Going into the last part of 2022 it is looking like the Microsoft acquisition of Activision Blizzard (ATVI) will be approved. Microsoft has successfully framed the deal as a means of improving its competitive position in the PC game and console game spaces, an area where Microsoft has struggled against Valve and Sony. However, becoming more competitive in the video game business is not the primary consideration driving the acquisition.
The reality is that acquiring ATVI is not about Microsoft competing in the video game business but the ability to cross sell services across the MS ecosystem. ATVI has hundreds of millions of users, many of them on mobile devices. Access to these users will help Microsoft in its larger battle with players like Google, Apple, Meta, Amazon and large media players.
Call of Duty: Not a Must Have
If Microsoft keeps the issues focused on the core video game industry, DFC sees the deal clearing regulatory hurdles. A combined Microsoft Activision Blizzard entity would still have limited market share in a fragmented video game industry.
In recent weeks there has been talk about a Microsoft filing for New Zealand regulators in which Microsoft stated that Activision Blizzard did not have any “must have” titles for rival PC and console video game distributors. In other words, a franchise like Call of Duty is not that big a deal. However, what was most interesting about this massive document is how much of it was focused on the PC and console game spaces, and provided barely a mention of King Digital Entertainment, ATVI’s mobile gaming arm.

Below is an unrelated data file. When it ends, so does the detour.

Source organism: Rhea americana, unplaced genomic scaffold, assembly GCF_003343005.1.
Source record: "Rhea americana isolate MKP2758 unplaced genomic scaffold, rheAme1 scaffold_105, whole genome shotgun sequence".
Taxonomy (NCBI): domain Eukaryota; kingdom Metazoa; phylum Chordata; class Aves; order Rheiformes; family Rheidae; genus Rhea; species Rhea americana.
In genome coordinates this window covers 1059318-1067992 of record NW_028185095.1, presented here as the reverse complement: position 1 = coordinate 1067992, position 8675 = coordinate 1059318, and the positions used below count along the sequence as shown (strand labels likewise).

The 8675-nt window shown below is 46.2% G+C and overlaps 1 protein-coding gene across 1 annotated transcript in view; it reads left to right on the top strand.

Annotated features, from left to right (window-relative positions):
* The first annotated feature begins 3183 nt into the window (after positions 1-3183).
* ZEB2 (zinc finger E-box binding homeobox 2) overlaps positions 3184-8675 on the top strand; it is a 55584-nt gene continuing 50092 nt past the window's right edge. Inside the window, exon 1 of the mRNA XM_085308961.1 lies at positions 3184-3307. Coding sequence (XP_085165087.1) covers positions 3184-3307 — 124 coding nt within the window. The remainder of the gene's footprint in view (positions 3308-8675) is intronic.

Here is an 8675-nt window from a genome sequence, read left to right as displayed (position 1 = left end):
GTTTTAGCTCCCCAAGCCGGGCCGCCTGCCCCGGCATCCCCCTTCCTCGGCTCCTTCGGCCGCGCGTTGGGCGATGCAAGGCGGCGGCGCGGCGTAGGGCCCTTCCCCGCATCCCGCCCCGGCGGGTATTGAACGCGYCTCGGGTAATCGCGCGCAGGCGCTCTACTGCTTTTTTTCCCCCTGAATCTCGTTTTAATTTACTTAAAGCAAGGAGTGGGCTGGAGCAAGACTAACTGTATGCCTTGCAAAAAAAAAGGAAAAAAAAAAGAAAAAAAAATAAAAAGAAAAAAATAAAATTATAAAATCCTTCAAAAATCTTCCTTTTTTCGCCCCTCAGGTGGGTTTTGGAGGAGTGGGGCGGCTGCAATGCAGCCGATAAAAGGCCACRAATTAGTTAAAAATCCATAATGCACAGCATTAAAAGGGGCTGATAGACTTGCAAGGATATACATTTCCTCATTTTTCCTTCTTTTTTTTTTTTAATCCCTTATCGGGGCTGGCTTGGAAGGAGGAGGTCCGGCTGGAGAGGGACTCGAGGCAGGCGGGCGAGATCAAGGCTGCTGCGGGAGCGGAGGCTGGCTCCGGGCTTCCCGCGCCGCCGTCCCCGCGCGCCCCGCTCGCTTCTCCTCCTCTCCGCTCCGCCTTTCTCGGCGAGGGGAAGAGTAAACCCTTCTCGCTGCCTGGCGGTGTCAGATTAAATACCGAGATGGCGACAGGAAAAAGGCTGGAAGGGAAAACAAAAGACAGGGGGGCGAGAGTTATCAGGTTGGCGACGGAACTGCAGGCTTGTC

Of course, Call of Duty is a powerhouse in the console video game space. Meanwhile, Blizzard has some great PC games that have a solid fan base. But it is easy to downplay their impact. The latest Call of Duty was disappointing. Meanwhile, Blizzard’s user numbers have been declining. Furthermore, Valve has done just fine not having Blizzard products on Steam.
Video Games: The Trojan Horse Into Microsoft’s World
Microsoft’s Activision Blizzard acquisition supports a larger strategy of Microsoft bringing users into its realm and growing a distribution channel to provide other Microsoft products. Competing with Valve and Sony in games is a relatively minor consideration. The play instead is about Microsoft competing with larger players (Google, Amazon, Facebook/Meta, Apple, etc.) who offer far more than just gaming to subscribers.
Microsoft has a range of products for personal and business users. In the consumer space, this includes operating systems, browsers, search engines, cloud solutions, business productivity applications, and more.
A major challenge facing Microsoft is that users have increasingly moved away from Microsoft products. This is especially true for the usage of Google products like Chrome, Android, Google Drive, and the Google applications that compete with Microsoft Office. Microsoft needs a way to bring users back into the fold and games could be that Trojan horse.
Microsoft’s Game Pass subscription service is really about bringing users into the Microsoft fold to promote more services. Microsoft uses Game Pass as a loss leader, bundling game titles that could sell for price points of $60+ into a $10-$15 a month service. For most companies, this would be unsustainable, but Microsoft requires Game Pass users to go through the Microsoft ecosystem. The value of having a user in the Microsoft system is much higher for Microsoft than it is for competing video game companies.